Here's one for Facebook: The squeeky wheel gets the grease.
An order by a Texas judge to release the identities of 178 anonymous posters for making inflammatory comments on news site Topix.com may have posters thinking twice in the future before hitting the 'submit' button. The order came after Mark and Rhonda Lesher filed a lawsuit against the anonymous posters for allegedly making "perverted, sick, vile, inhumane accusations" about them.
The online comments were the result of a criminal trial against the Leshers, who were being accused of sexually assaulting a former client in 2008. The Leshers were found not guilty, but that didn't stop the court of public opinion from berating the couple through the course of about 70 threads on Topix.com.
"It just basically made us both feel like common criminals," the Leshers told the Dallas Morning News. "It's like someone had basically raped us of our reputation and our standing in the community over and over and over again."
According to the complaint, comments made by the anonymous posters ran the gamut from insinuating Mark drugs women to calling Rhonda the "Herpies Queen." It was enough to convince the judge to order Topix.com to release the identities of 178 posters, for which the judge has issued a March 6 deadline.
Do you agree with the ruling? Hit the jump and post your (non-inflammatory) thoughts.
The story of Old Yeller is about a dog who wins the heart of teenager Travis Coates tasked with helping manage the family farm while his father is away on a cattle drive. But by the time his father returns, Yeller becomes infected with rabies while fending off a rabid wolf. Travis is left with little recourse but to shoot the dog.
Now imagine the above summary in video form lasting for about 20 minutes. Would you pay $10 to watch it? HarperCollins thinks so, and has kicked off the concept by launching a video edition of Jeff Jarvis' "What Would Google Do?" that it's now selling through Amazon's digital-download store for $9.99.
"We're looking to create new revenue streams," said Brian Murray, chief executive of HarperCollins. "There is a tremendous amount of search and discovery of video on the Web. Some consumers won't spend the money or invest hours in reading a book, but they will watch a 23-minute video."
Depending on the interest the video book concept generates, HarperCollins said it could release up to six more before the end of the year, all of which would be produced in-house. Twenty-five percent of the net revenue would go towards the author.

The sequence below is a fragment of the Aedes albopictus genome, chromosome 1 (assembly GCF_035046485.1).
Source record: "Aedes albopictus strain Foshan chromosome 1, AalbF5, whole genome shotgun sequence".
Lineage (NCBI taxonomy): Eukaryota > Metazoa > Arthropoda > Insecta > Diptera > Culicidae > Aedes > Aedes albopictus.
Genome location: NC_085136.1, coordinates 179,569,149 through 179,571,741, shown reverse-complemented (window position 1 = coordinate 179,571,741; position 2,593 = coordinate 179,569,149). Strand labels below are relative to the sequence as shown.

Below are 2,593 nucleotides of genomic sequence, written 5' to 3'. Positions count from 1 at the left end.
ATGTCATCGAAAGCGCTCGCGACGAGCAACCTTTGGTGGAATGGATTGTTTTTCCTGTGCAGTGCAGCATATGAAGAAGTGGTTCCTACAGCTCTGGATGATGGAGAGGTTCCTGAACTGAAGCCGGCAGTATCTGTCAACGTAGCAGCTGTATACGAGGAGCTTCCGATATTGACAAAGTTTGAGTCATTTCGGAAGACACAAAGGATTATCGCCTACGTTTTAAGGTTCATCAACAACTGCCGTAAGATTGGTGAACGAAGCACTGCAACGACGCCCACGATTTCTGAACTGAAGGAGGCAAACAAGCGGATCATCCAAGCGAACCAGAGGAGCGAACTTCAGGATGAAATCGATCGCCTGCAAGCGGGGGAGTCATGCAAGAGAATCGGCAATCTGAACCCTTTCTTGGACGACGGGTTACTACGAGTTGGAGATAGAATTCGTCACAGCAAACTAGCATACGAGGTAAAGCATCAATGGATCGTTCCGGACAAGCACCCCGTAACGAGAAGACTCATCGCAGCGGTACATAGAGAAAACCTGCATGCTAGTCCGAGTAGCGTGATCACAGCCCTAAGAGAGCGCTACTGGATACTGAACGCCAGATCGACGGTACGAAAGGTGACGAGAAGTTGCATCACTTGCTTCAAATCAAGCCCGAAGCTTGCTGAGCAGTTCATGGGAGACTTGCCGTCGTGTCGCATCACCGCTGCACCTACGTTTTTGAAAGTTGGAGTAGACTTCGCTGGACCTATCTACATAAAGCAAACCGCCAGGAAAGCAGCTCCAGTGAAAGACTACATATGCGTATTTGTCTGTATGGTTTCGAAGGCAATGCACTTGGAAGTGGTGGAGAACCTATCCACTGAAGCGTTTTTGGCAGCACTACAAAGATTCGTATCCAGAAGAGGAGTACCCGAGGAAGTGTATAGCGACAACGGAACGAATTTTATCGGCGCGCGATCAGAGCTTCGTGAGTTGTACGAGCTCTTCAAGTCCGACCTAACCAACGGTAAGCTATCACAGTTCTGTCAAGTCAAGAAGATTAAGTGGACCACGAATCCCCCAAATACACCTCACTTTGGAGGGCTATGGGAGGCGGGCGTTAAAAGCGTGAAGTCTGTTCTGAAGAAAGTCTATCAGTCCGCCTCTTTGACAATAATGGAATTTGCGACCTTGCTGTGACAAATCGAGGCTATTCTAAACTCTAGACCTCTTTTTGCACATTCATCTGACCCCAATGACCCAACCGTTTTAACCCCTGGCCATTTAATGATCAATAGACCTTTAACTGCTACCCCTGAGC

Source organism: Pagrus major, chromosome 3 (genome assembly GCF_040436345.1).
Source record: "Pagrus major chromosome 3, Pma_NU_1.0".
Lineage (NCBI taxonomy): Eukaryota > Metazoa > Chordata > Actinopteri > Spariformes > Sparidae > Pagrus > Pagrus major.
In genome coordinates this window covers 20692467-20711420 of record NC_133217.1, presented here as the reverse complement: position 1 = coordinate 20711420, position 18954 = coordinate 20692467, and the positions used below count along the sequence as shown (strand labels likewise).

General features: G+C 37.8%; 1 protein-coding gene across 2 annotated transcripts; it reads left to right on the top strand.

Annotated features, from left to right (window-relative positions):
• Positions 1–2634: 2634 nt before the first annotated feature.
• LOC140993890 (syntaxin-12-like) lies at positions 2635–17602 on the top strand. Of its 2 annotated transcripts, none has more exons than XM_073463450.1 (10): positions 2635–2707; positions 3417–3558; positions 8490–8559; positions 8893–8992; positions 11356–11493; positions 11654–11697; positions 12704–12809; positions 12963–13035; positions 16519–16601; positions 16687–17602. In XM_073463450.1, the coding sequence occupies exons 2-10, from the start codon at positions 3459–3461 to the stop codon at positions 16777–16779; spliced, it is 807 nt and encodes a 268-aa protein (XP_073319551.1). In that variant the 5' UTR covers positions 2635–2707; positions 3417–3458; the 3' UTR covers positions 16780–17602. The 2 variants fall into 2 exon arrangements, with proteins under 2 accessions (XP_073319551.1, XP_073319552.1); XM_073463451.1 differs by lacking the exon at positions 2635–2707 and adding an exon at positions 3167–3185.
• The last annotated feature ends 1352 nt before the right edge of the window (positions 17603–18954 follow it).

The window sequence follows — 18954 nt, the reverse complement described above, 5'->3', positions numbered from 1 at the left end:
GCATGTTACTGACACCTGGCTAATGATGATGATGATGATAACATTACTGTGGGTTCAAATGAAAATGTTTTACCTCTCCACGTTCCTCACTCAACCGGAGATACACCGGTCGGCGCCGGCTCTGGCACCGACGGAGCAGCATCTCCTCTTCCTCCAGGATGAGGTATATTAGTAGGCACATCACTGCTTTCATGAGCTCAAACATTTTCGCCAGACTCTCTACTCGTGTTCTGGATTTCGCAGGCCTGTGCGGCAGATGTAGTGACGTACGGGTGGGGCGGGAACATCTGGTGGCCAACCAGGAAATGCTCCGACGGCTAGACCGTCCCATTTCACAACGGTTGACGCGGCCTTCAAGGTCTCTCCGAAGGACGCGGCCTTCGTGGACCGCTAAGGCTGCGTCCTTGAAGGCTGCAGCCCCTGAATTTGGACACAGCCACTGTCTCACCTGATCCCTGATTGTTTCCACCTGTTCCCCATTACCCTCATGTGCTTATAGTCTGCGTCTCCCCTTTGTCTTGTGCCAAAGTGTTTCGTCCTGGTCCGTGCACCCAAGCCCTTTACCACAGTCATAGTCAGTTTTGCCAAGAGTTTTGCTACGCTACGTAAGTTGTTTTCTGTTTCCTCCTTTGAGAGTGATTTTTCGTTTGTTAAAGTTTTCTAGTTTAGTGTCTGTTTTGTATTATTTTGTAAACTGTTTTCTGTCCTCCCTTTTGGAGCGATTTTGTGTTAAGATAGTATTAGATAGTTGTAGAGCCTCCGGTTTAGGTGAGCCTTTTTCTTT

Hit the jump and tell us what you think about the future of video books, but first a protip: HarperCollins has made available the entire text of "What Would Google Do?" for free right here. We'd summarize it for you, but then we'd have to charge you.
You can already get hitched online, so why not webcast your funeral when you're dead and gone? More and more funeral homes have started offering such a service, making it possible for out-of-towners unable to make the trip to still attend a loved one's funeral, while simultaneously checking the latest sports scores in another tab (just the way Firefox envisioned it).
One such funeral home offering live (dead?) webcasts is Schoedinger Funeral and Cremation Service. The company first started streaming funeral services to families with relatives serving in the military, and now anyone can sign up at the any of the company's 11 locations. To prevent just anyone from watching the service, viewers must enter a password 15 minutes before it starts.
The Schoedinger funeral home says its webcasts have been popular and expects other funeral homes to follow suit. The practice has also attracted the attention of webcasting companies, who offer packages to funeral homes consisting of tripods, cameras with microphones, cables, and other webcasting necessities.